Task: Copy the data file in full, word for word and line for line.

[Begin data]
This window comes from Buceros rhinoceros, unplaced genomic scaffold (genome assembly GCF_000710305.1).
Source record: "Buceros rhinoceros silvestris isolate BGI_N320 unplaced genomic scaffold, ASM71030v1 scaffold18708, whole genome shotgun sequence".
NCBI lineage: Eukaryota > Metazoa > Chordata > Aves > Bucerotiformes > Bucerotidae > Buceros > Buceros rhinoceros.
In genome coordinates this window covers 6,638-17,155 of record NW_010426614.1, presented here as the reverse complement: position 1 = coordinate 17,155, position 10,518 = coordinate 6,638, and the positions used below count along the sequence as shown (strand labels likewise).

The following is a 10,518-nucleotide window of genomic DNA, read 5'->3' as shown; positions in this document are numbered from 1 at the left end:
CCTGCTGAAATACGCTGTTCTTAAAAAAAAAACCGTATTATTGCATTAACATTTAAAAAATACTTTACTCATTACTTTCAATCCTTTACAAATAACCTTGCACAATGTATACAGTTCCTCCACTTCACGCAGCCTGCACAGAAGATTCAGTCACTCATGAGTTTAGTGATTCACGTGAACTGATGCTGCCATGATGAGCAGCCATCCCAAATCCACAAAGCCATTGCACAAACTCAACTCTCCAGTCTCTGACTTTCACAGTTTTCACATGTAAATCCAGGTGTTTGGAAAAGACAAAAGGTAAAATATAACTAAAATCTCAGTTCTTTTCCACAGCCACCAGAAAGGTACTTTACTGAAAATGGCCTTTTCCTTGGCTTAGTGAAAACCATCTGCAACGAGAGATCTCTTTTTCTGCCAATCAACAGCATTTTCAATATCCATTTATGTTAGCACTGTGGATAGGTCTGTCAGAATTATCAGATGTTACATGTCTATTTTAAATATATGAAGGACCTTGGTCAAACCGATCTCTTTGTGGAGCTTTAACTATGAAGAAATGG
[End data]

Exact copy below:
This window comes from Buceros rhinoceros, unplaced genomic scaffold (genome assembly GCF_000710305.1).
Source record: "Buceros rhinoceros silvestris isolate BGI_N320 unplaced genomic scaffold, ASM71030v1 scaffold18708, whole genome shotgun sequence".
NCBI lineage: Eukaryota > Metazoa > Chordata > Aves > Bucerotiformes > Bucerotidae > Buceros > Buceros rhinoceros.
In genome coordinates this window covers 6,638-17,155 of record NW_010426614.1, presented here as the reverse complement: position 1 = coordinate 17,155, position 10,518 = coordinate 6,638, and the positions used below count along the sequence as shown (strand labels likewise).

The following is a 10,518-nucleotide window of genomic DNA, read 5'->3' as shown; positions in this document are numbered from 1 at the left end:
CCTGCTGAAATACGCTGTTCTTAAAAAAAAAACCGTATTATTGCATTAACATTTAAAAAATACTTTACTCATTACTTTCAATCCTTTACAAATAACCTTGCACAATGTATACAGTTCCTCCACTTCACGCAGCCTGCACAGAAGATTCAGTCACTCATGAGTTTAGTGATTCACGTGAACTGATGCTGCCATGATGAGCAGCCATCCCAAATCCACAAAGCCATTGCACAAACTCAACTCTCCAGTCTCTGACTTTCACAGTTTTCACATGTAAATCCAGGTGTTTGGAAAAGACAAAAGGTAAAATATAACTAAAATCTCAGTTCTTTTCCACAGCCACCAGAAAGGTACTTTACTGAAAATGGCCTTTTCCTTGGCTTAGTGAAAACCATCTGCAACGAGAGATCTCTTTTTCTGCCAATCAACAGCATTTTCAATATCCATTTATGTTAGCACTGTGGATAGGTCTGTCAGAATTATCAGATGTTACATGTCTATTTTAAATATATGAAGGACCTTGGTCAAACCGATCTCTTTGTGGAGCTTTAACTATGAAGAAATGG